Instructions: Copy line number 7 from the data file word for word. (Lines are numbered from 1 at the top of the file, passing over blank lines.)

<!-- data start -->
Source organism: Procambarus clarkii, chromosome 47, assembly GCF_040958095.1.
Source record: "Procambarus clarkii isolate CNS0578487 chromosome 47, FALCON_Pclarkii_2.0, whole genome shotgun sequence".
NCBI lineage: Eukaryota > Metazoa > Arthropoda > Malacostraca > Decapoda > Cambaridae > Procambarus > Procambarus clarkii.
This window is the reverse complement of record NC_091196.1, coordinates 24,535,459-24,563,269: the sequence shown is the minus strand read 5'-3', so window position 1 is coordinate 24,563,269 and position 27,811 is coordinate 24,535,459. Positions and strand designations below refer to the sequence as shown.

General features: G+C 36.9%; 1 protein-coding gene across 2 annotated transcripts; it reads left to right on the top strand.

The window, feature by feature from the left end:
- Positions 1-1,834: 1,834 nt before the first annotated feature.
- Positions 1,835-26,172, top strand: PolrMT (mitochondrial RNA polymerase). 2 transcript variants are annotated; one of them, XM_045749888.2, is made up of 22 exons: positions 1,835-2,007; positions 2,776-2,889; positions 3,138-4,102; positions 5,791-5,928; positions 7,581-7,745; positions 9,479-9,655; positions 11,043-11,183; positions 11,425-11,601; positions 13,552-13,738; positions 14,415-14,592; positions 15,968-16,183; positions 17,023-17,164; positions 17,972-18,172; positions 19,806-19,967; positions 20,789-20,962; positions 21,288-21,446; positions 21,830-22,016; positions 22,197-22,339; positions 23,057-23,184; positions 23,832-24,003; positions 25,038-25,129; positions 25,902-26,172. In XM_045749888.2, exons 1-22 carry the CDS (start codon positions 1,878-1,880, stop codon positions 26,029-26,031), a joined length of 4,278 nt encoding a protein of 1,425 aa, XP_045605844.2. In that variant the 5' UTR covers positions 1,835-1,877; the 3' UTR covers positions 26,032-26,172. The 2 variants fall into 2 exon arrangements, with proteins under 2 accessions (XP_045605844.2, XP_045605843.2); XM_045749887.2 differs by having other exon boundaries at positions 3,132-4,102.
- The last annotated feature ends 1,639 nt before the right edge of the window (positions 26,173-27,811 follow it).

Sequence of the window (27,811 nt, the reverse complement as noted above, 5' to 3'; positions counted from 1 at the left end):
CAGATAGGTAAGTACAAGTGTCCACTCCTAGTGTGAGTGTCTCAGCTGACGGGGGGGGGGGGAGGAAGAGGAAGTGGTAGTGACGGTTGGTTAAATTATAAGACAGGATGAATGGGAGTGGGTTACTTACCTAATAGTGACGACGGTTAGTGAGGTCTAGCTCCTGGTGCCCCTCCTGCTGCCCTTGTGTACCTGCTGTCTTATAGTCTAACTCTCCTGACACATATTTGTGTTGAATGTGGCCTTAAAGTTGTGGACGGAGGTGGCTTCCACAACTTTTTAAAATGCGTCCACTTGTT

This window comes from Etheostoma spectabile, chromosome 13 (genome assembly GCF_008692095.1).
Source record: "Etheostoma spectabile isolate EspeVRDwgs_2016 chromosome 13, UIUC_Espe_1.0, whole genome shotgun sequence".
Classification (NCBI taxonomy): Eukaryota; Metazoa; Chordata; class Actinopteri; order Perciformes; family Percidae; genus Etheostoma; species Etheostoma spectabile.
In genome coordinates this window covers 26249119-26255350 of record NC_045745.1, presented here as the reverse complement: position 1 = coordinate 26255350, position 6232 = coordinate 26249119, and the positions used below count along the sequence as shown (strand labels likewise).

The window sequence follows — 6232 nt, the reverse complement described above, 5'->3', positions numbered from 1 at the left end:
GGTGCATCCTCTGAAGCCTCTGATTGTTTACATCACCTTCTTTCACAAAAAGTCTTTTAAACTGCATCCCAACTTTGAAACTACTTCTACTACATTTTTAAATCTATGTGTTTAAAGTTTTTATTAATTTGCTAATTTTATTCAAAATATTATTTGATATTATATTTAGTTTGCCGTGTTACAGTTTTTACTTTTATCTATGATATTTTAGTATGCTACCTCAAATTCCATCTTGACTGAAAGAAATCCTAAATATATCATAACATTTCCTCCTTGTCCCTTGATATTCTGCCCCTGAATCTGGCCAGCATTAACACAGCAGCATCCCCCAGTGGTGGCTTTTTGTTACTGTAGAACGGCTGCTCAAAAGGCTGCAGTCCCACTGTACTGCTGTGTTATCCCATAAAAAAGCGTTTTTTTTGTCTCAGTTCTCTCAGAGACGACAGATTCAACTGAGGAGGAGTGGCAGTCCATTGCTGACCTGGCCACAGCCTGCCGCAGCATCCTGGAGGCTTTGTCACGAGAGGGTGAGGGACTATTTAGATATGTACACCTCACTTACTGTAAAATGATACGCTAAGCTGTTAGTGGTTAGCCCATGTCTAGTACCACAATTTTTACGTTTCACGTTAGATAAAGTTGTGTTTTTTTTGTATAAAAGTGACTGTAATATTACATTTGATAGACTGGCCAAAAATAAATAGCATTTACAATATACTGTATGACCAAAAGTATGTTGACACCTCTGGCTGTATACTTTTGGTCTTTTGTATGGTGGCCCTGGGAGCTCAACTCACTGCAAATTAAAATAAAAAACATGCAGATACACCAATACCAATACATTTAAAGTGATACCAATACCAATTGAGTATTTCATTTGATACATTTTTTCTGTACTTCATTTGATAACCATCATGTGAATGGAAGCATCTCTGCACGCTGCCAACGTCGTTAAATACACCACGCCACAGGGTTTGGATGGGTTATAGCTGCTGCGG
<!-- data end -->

- Positions 1-1,834: 1,834 nt before the first annotated feature.